Aluminations (2): Shedding Light on Aluminum Welding Issues | MillerWelds

Aluminations (2): Shedding Light on Aluminum Welding Issues

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This issue of Aluminations discusses important topics related to welding thin aluminum, including advanced AC TIG controls, tungsten preparation and machine selection.

TIG welding thin aluminum? Don't ball your tungsten - sharpen it. To advance everyone's knowledge, this aluminations answers questions on welding thin material, describes the operation and benefits of AC balance control and discusses selecting a TIG welder based on amperage requirements.

Using AC to TIG weld aluminum evolved from the need to remove the oxide layer that forms on its surface. The electrode positive (EP) portion of the AC cycle, in which electricity flows from the work to the tungsten, "blasts" off surface oxides. The electrode negative (EN) portion of the cycle does the actual welding, directing heat from the tungsten into the metal.

When Miller engineers invented the Squarewave AC output, they also discovered that an unbalanced AC wave form works best for many applications. That's why lighter-duty machines, like the Syncrowave® 180 SD, feature a fixed balance control set for more penetration (60% EN) than cleaning (40% EP), as shown in Fig. 1. 

Miller also invented adjustable balance control. This feature permits tailoring the EN/EP ratio to match an application. For example, Miller's Syncrowave® 250 and Syncrowave® 350 LX let you adjust EN values from 45 to 68% (32 to 45% EP).

Greater amounts of EN create a deeper, narrower weld bead and better joint penetration. This helps when welding thick material, or it may permit faster travel speeds. Conversely, greater EP values remove more oxide and create a shallower, wider bead (see Fig. 2). On materials that have a heavy oxide layer or cast aluminum, increasing the cleaning action minimizes the chance of foreign particles becoming included, promoting a better weld.

No hard rules exist for setting balance control. The typical error involves over-balancing the cycle. Too much EP creates a large ball on the end of the tungsten. Consequently, the arc loses stability and you can't control arc direction or the weld puddle; arc starts also degrade. Too little EP results in a scummy weld puddle. Add more cleaning action if the puddle looks like it has black pepper flakes floating on top.

Amperage Requirements

When choosing a TIG welder, consider how much amperage you need for a given thickness. To weld aluminum less than 3/16 in., a 15 to 180 amp machine like the Syncrowave 180 SD works well. For thicker metal, or if you want adjustable balance control, the Syncrowave 250 with its 5 to 310 amp range makes sense. Consider the Syncrowave 350 LX and its 3 to 400 amp output for work on heavy sections, or when you need a full-featured machine with pulsing control, Lift-Arc™ and a sequencer option.

For more specifications on Miller's Syncrowave family or information on TIG welding, call 1-800-4-A-MILLER (800-426-4553, ext. 604).

Questions & Answers

Q. How do I pick a TIG welder for thin gauge aluminum?

A. First, recall that you need about 1 amp of heat for every .001 in. of metal (e.g., you need a welder that goes down to 15 amps AC for work on .015 in. aluminum). Next, consider a machine with a reputation for a stable arc and good starts at low amperages, such as one of Miller Electric's Syncrowave® units. Lastly, note that many fabricators use high-end TIG welders for fine detail work because of their low amperage capabilities.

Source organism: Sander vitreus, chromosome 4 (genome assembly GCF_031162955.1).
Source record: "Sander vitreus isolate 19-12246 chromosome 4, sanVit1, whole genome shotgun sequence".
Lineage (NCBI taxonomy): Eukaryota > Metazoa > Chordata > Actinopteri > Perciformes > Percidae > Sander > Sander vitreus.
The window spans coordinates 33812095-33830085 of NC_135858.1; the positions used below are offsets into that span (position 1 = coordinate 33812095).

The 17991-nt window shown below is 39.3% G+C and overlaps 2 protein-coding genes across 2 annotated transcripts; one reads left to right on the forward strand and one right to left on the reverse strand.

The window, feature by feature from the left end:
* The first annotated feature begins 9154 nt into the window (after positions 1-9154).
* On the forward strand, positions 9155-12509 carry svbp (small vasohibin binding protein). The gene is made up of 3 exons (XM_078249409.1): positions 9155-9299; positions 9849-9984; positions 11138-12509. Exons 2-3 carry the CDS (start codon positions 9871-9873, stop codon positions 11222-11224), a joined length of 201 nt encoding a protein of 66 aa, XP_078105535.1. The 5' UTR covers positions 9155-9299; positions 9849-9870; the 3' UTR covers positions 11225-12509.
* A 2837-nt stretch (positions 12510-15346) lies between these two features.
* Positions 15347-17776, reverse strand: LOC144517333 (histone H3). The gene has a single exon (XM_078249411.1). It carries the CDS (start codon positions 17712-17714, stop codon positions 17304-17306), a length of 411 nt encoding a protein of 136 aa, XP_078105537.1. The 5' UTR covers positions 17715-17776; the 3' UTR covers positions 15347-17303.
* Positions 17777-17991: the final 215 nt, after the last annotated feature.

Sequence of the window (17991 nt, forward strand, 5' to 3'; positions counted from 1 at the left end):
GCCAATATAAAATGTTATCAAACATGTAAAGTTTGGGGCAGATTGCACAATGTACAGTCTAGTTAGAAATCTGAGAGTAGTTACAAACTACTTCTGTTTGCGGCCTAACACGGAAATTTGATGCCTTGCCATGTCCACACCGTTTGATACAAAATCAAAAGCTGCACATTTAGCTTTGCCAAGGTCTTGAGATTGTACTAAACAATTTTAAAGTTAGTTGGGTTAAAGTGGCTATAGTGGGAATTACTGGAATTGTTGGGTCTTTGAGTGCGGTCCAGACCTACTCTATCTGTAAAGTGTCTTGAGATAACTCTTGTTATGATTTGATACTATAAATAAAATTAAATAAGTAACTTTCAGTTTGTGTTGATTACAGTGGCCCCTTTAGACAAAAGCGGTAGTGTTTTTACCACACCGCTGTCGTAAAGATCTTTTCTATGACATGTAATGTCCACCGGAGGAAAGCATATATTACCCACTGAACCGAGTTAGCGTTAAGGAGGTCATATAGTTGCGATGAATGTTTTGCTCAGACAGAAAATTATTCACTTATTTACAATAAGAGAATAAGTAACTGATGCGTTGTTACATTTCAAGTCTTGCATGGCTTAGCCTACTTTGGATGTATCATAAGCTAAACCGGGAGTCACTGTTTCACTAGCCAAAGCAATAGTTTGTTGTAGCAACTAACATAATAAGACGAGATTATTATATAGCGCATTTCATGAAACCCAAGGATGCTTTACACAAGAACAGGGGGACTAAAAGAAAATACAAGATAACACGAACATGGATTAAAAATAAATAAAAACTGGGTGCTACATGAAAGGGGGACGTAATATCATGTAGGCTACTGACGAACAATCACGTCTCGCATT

Q. I keep making holes in thin material. What can I do?

A. Try a set-up that gives you finer control over amperage adjustments. If your foot pedal and front panel amperage control have a leader/follower relationship, limit output on the machine (e.g., if you need 20 amps, set the machine at 40). Now the entire range of foot pedal motion only controls a fraction of the welder's output. In other words, 1 in. of travel might change the heat by 5 amps, not 50.

Q. Should I ball a pure tungsten electrode for welding thin material?

A. No. Instead use a 3/32 in. tungsten with 2% cerium (2% thorium is second choice), grind it to a point and put a small land on the end. Compared to a balled tungsten, a pointed electrode provides greater arc control and lets you direct the amperage precisely at the joint, minimizing distortion.

View Online Arc Shaping Videos

Frequency, or Hz, is the number of times the AC TIG arc switches between electrode negative and electrode positive in one second. Miller's Dynasty™ 300 DX inverter-based TIG power source permits adjusting output frequency from 20 to 250 Hz. Conventional TIG machines have a frequency fixed to that of the 60 Hz primary power.

Increasing the frequency narrows the shape of the arc cone and increases the arc force. This stabilizes the arc, reduces arc wandering and provides excellent directional control over the arc. On lap and T-joints, using a higher frequency lets you establish the weld puddle exactly at the root (view 200 Hz arc shaping video). This can ensure good penetration, control bead width and minimize the etched zone. With a 60 Hz output on fillet welds, the wider arc dances from plate to plate. The puddle starts at the toes of the weld and flows toward the center (view 60 Hz video). On some joints, you're almost compelled to over-weld to ensure penetration at the root.

Other Aluminations Articles

Issue 1 - See if an inverter-based AC/DC TIG machine that incorporates advanced Squarewave technology can improve your operation.

Issue 2 - How to TIG weld thin aluminum, adjust balance control and determine amperage requirements.

Issue 3 - New push-pull feeder technology improves MIG welding.

Issue 4 - Why you should consider pulsed MIG for your aluminum welding jobs.

Issue 5 - When you control the shape of an AC TIG weld bead, you control profitability.